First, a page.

The tale of Subaru Impreza is like ugly duckling meets groundhog day.
Repeatedly, it's styling has swung from pretty to pretty awful, drop dead gorgeous to drop kick.
Honestly, Subaru has got it right this time - really right - and now I'm scared that the next model is going to look like a chewed suitcase. So a message to Subaru - just don't play with it.
The sedan is now a balanced car in terms of style, has a neat nose and an interior - and particularly the dash - that is almost perfect, has soft-feel materials, is streets ahead of most rivals and belies the car's sub-$24,000 entry price.
Even the engine is better, performance is good and fuel economy is back among the pack after previously having a reputation of being something of a lush.
Really good. It's only when you stack the Impreza 2.0i up against similarly-priced rivals - Mazda3, Holden Cruze and Toyota Corolla - that you see it equals them on most things, wins on some but gives very little ground away.
The fact it's all-wheel drive, now has a spacious interior and boot, has loads of features - Bluetooth, six speaker iPod/USB audio, cruise and a trip computer - for the price makes it close to a bargain. Not much point in up-speccing here because the lower priced Impreza models have it all.
After two - and more - years, finally a shape that looks good in your driveway. Impreza takes the good bits of big-sister Liberty but discards the slab-side look in favour of deep side glass, crease lines through the doors and eyebrows raised over the wheelarches.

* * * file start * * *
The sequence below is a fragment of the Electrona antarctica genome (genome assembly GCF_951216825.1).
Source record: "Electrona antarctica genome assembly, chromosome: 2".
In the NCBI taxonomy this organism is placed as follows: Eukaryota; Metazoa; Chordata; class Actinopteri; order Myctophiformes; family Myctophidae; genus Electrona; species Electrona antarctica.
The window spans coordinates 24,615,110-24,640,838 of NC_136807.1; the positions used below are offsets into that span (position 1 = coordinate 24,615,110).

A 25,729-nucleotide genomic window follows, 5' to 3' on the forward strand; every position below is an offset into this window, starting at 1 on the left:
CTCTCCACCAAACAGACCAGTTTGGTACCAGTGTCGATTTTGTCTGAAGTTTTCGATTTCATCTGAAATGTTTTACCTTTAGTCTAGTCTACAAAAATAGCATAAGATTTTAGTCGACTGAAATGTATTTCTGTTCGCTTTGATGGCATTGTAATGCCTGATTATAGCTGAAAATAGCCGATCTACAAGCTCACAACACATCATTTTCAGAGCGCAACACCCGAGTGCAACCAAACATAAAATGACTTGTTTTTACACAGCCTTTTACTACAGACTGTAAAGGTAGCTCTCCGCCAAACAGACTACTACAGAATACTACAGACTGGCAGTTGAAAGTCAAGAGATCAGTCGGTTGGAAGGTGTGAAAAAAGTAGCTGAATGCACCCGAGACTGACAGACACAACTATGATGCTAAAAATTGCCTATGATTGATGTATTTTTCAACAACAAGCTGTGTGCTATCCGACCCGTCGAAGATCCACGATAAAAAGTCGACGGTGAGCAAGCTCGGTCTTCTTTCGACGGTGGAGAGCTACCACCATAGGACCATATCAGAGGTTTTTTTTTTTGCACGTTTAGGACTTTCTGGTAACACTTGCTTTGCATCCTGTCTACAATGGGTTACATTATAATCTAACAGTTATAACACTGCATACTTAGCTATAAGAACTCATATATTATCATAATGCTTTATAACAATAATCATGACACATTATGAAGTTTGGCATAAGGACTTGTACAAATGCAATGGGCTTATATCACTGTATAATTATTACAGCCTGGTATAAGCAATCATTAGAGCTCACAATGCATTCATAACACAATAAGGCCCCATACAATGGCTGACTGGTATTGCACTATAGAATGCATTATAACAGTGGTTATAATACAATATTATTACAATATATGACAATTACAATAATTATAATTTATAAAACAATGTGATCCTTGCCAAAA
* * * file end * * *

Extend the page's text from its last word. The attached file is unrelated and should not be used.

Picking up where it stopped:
As mentioned, the soft-feel dash is light-years away from the previous Impreza's hard-plastic, satin-black finish that, at best, cheapened the car. The boot is big - again - and though there's a space-saver wheel, there's room for a real one. So why isn't there a real one there?
The 2-litre engine appears to be the same but is a long-stroke version as Subaru aims to lift low-speed torque and reduce fuel consumption - both long-standing sticking points with its flat-four mill. With a modest 110kW/196Nm it works and is now on par with rivals. Fuel consumption is a claimed 6.8 L/100km which thrashes most rivals (see comparison box).
The four-speed auto has gone in favour of a CVT auto - effectively a gearbox without gears so it's smooth and fuel efficient - which is great but needs a tweak, while the all-wheel drive remains the Impreza's core advantage.
No surprises that this is a five-star car when crashed. It gets seven airbags. all the electronic brake aids, has all-wheel drive for extra safety but that space-saver spare shouldn't be there.
A manual gearbox would show up the difference more but there's definitely more grunt of the mark than before. That makes driving the new Impreza a lot easier. The CVT auto has a great improvement on the previous wide-spaced four-cog auto. But it can sometimes ``hunt'' while cruising and show some initial hesitation when accelerating. It needs a bit of tweaking but in the overall scheme, still works well.
One major change is the stance of the Impreza. It feels far more confident on the road, corners with more accuracy than before and the ride comfort - thanks in part to very comfortable seats - is excellent. It drives like a more expensive car and the engine - while a few more kiloWatts wouldn't hurt - is more than adequate for its target market.
It's now amongst a (very small) handful of base model, small sedan cars that I'd consider buying. I actually disliked returning it to Subaru.